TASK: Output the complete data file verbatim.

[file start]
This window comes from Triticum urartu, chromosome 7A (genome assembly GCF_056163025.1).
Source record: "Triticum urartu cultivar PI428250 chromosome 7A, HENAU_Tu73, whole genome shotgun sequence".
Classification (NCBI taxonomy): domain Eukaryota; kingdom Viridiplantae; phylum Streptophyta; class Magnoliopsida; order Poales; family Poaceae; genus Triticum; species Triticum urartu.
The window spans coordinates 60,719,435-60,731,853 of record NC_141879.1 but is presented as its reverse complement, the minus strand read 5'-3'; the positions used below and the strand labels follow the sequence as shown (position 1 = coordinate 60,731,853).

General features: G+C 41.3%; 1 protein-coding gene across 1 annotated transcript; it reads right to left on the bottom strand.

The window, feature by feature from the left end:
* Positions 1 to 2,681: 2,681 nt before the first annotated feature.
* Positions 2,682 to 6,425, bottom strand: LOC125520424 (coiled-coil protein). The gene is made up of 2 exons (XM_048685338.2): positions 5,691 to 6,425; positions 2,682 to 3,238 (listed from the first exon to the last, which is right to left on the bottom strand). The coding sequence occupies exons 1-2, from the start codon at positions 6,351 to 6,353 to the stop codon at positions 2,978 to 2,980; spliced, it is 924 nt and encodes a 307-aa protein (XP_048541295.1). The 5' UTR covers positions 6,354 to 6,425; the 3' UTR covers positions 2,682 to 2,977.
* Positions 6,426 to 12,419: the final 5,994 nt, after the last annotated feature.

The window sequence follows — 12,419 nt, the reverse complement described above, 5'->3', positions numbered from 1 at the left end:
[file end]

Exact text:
This window comes from Triticum urartu, chromosome 7A (genome assembly GCF_056163025.1).
Source record: "Triticum urartu cultivar PI428250 chromosome 7A, HENAU_Tu73, whole genome shotgun sequence".
Classification (NCBI taxonomy): domain Eukaryota; kingdom Viridiplantae; phylum Streptophyta; class Magnoliopsida; order Poales; family Poaceae; genus Triticum; species Triticum urartu.
The window spans coordinates 60,719,435-60,731,853 of record NC_141879.1 but is presented as its reverse complement, the minus strand read 5'-3'; the positions used below and the strand labels follow the sequence as shown (position 1 = coordinate 60,731,853).

General features: G+C 41.3%; 1 protein-coding gene across 1 annotated transcript; it reads right to left on the bottom strand.

The window, feature by feature from the left end:
* Positions 1 to 2,681: 2,681 nt before the first annotated feature.
* Positions 2,682 to 6,425, bottom strand: LOC125520424 (coiled-coil protein). The gene is made up of 2 exons (XM_048685338.2): positions 5,691 to 6,425; positions 2,682 to 3,238 (listed from the first exon to the last, which is right to left on the bottom strand). The coding sequence occupies exons 1-2, from the start codon at positions 6,351 to 6,353 to the stop codon at positions 2,978 to 2,980; spliced, it is 924 nt and encodes a 307-aa protein (XP_048541295.1). The 5' UTR covers positions 6,354 to 6,425; the 3' UTR covers positions 2,682 to 2,977.
* Positions 6,426 to 12,419: the final 5,994 nt, after the last annotated feature.

The window sequence follows — 12,419 nt, the reverse complement described above, 5'->3', positions numbered from 1 at the left end: